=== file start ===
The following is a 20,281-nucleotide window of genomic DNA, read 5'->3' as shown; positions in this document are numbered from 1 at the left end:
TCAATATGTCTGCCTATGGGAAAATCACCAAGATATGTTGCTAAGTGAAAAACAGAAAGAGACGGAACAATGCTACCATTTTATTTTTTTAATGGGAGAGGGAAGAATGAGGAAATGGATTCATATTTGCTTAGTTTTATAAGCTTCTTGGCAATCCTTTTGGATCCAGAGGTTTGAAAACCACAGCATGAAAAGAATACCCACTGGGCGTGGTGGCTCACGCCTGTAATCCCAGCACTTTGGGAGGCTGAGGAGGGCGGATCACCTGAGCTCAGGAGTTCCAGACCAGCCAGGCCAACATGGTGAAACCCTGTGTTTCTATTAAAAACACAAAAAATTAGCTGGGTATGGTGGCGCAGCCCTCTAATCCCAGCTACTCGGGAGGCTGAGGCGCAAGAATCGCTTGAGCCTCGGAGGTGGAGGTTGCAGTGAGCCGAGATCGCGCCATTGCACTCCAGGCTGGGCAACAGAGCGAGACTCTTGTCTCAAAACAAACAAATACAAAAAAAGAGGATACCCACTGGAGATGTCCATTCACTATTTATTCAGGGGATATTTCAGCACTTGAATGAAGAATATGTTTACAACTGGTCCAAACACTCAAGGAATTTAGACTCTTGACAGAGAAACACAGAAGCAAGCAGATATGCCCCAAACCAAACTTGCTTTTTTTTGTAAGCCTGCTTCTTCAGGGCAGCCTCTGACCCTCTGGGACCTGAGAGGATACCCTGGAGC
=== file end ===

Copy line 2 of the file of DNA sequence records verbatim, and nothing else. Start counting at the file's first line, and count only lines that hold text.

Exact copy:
TCAATATGTCTGCCTATGGGAAAATCACCAAGATATGTTGCTAAGTGAAAAACAGAAAGAGACGGAACAATGCTACCATTTTATTTTTTTAATGGGAGAGGGAAGAATGAGGAAATGGATTCATATTTGCTTAGTTTTATAAGCTTCTTGGCAATCCTTTTGGATCCAGAGGTTTGAAAACCACAGCATGAAAAGAATACCCACTGGGCGTGGTGGCTCACGCCTGTAATCCCAGCACTTTGGGAGGCTGAGGAGGGCGGATCACCTGAGCTCAGGAGTTCCAGACCAGCCAGGCCAACATGGTGAAACCCTGTGTTTCTATTAAAAACACAAAAAATTAGCTGGGTATGGTGGCGCAGCCCTCTAATCCCAGCTACTCGGGAGGCTGAGGCGCAAGAATCGCTTGAGCCTCGGAGGTGGAGGTTGCAGTGAGCCGAGATCGCGCCATTGCACTCCAGGCTGGGCAACAGAGCGAGACTCTTGTCTCAAAACAAACAAATACAAAAAAAGAGGATACCCACTGGAGATGTCCATTCACTATTTATTCAGGGGATATTTCAGCACTTGAATGAAGAATATGTTTACAACTGGTCCAAACACTCAAGGAATTTAGACTCTTGACAGAGAAACACAGAAGCAAGCAGATATGCCCCAAACCAAACTTGCTTTTTTTTGTAAGCCTGCTTCTTCAGGGCAGCCTCTGACCCTCTGGGACCTGAGAGGATACCCTGGAGC